Beggars make money from change

Mendicants in a far-flung town in north India eke out a living exchanging coins for notes

shivani

Shivani Chaturvedi | March 25, 2010


Money changes hands
Money changes hands

Two unusually dressed men with bulging cloth bags slung over their shoulders enter a dhaba. They dig into their bags and place handfuls of currency coins onto a table.

By the time Mahesh Kumar, the dhaba owner, comes over to attend to them, they have taken their seats around the table; it seems the two sides have a deal to negotiate.

The coins are neatly stacked up on the table according to denominations of one, two and five for Mahesh to count. The total comes to Rs 138.

Mahesh rakes up the coins off the table and hands the men two notes of Rs 100 and 50. The deal done, the two men walk off with a cool profit of Rs 12.

I later learn from Mahesh that the two men, Ali and Alauddin, are faqirs, which means mendicants who make an appeal to the religious or spiritual sentiments of alms-givers..

Thanks to these two beggars, I don’t have to arrange chhutta (change or coins) in paying for tea and snacks taken at Mahesh’s dhaba

Ali and Alauddin are two of a kind of enterprising beggars who provide coins for a small profit -- a useful service that banks can’t or won’t provide conveniently and adequately.

Yes, even beggars use their money wisely, an insight that microfinance practitioners use in making a case for ‘financial inclusion’.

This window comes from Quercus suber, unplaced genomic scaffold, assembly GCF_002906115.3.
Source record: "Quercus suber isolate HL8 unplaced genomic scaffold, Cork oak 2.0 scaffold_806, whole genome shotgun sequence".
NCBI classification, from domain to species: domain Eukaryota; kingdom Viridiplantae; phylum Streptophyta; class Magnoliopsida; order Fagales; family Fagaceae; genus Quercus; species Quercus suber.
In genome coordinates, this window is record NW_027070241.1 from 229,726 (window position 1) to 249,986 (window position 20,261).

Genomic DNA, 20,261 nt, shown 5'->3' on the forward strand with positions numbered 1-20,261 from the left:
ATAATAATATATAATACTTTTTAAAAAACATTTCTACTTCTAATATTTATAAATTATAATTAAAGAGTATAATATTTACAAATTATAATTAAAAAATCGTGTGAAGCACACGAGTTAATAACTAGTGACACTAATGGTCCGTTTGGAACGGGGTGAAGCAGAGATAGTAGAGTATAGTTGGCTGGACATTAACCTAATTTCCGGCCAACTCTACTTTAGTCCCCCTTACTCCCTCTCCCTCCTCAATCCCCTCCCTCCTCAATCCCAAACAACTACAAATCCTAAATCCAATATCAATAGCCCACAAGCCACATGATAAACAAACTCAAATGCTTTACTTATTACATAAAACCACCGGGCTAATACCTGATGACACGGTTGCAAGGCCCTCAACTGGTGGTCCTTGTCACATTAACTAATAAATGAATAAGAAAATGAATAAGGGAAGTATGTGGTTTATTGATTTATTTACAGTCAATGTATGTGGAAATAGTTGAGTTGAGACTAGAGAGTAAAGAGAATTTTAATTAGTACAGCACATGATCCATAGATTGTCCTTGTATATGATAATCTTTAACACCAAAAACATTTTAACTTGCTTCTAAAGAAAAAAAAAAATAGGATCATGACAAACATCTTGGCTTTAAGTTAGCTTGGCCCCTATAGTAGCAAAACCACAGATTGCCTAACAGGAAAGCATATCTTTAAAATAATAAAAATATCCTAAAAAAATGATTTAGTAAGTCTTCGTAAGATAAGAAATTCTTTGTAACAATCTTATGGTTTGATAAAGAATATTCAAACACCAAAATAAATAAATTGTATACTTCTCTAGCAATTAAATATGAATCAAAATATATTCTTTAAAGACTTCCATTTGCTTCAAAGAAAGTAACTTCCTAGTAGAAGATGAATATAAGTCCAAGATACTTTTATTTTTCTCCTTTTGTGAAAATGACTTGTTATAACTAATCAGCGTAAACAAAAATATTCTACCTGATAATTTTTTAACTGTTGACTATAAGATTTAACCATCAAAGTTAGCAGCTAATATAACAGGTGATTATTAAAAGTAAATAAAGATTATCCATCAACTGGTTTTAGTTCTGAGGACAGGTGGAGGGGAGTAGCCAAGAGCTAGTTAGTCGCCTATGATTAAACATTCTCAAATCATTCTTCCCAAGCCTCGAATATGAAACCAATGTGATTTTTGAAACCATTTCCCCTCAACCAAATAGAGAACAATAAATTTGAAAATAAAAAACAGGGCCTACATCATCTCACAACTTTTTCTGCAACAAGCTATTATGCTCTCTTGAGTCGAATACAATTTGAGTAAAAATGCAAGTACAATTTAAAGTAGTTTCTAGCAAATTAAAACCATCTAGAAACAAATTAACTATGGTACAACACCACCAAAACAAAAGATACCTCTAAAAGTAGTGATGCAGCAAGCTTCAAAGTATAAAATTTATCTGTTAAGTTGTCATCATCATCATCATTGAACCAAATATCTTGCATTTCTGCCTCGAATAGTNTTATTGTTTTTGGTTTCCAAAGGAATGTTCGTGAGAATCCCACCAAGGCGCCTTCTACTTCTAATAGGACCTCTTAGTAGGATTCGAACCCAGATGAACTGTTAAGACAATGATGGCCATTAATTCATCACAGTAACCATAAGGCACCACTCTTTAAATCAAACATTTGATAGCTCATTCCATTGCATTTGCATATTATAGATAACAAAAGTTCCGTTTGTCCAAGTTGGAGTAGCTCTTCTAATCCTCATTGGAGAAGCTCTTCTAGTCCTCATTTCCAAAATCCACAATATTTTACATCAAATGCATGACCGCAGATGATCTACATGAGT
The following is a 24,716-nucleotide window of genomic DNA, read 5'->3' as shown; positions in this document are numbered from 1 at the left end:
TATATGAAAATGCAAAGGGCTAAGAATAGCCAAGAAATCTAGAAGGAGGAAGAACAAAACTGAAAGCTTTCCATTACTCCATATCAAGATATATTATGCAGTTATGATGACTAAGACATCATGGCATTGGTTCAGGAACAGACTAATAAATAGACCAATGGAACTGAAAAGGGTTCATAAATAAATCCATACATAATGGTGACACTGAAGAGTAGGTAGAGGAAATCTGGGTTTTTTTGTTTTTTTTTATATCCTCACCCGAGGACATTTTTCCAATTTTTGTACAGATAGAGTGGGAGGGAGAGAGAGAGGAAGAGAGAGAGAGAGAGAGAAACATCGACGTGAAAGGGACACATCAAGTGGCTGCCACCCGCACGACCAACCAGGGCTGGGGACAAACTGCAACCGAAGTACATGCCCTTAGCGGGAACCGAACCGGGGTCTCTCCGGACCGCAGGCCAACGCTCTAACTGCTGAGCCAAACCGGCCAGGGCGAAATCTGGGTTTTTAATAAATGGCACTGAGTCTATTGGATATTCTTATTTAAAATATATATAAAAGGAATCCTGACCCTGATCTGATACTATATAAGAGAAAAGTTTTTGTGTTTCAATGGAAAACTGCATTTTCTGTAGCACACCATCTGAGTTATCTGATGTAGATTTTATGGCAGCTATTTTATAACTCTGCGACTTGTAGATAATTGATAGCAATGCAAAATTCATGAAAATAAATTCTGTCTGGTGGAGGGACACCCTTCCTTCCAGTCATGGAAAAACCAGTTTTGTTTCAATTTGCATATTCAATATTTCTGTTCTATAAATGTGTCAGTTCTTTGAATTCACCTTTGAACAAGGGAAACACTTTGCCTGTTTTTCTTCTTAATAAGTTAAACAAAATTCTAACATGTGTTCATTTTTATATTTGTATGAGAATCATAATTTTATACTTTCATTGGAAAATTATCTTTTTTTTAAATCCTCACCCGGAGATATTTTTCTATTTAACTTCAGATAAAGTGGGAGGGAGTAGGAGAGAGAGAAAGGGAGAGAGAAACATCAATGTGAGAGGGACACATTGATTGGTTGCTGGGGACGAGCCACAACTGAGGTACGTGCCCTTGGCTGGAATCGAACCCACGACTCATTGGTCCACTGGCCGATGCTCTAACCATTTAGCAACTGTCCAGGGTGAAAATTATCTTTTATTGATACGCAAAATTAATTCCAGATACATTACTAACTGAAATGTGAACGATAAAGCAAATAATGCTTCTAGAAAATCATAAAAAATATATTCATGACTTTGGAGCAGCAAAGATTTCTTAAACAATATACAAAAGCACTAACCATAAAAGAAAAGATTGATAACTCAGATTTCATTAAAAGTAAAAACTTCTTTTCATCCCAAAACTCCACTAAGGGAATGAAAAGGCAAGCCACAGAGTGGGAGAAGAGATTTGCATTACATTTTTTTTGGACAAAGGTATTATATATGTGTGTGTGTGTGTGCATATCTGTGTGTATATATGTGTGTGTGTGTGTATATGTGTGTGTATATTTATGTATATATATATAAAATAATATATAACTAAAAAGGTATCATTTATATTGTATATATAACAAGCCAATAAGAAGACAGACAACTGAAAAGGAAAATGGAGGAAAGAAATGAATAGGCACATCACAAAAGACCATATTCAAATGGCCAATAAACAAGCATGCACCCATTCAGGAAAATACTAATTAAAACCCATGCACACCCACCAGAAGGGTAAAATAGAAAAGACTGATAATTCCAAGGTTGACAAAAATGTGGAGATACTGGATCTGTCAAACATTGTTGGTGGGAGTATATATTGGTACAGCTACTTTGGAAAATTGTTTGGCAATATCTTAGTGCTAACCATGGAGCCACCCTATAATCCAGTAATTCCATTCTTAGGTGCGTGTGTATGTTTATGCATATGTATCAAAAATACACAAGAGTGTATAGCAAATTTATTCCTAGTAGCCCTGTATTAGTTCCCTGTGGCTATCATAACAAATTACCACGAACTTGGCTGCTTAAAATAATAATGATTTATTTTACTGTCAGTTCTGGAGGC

Simply put, everyone – even beggars -- needs savings, credit, money transfer, and other financial services.

Comments

 

Other News

Mumbai civil body refutes allegations of scam in tenement scheme

The BrihanMumbai municipal corporation (BMC) has rejected the Congress accusations of financial irregularities worth Rs 8,000 crore—9,000 croe in awarding contracts for getting project-affected people (PAP) tenements on private land.    BMC has said that it implements vital p

Sedition law: Can it have a place in democracy?

Does the concept of sedition have a place in modern democracies? This question became more relevant when the apex court recently put the country`s colonial-era sedition law on abeyance stating that there is a “requirement to balance… security interests and integrity of the State… and th

Not just another Manto anthology

The Collected Stories of Saadat Hasan Manto: Volume 1: Bombay and Poona Translated by Nasreen Rehman Aleph Book Company, 548 pages, Rs 999 There are writers, there are writers’ writers, and then there are readers’ writers. Saadat Hasan Mant

These tribal women may be illiterate but are successful entrepreneurs

Meet Promila Krishna, 39, Lalita Nayak, 40, Parbati Gadba, 42, Sanadei Dhuruwa, 39, and Nabita Barika, 41, of Kundra block in Odisha’s Koraput district. Except for Promila who is a matriculate, others haven’t attended school beyond the elementary level. However, while introducing themselves to

Women in workforce: Despite policy support, why it is declining

Michelle Obama once said, “No country can ever truly flourish if it stifles the potential of its women and deprives itself of the contributions of half of its citizens.” That should be so obvious, but it is not, and countries keep depriving themselves of the contributions of half of their popul

Chintan Shivir 2022: Will Congress regain its lost mojo?

The Congress is scheduled to hold a Chintan Shivir (meaning, ‘introspection camp’) from May 13th to 15th in Udaipur and it has identified six specific areas for introspection. These are 1. Political 2. Social Justice and Empowerment 3. Economy 4. Organization 5. Farmers and Agriculture and 6. Y

Visionary Talk: Arvind Sawant, Member of Parliament with Kailashnath Adhikari, MD, Governance Now


Archives

Current Issue

Opinion

Facebook    Twitter    Google Plus    Linkedin    Subscribe Newsletter

Twitter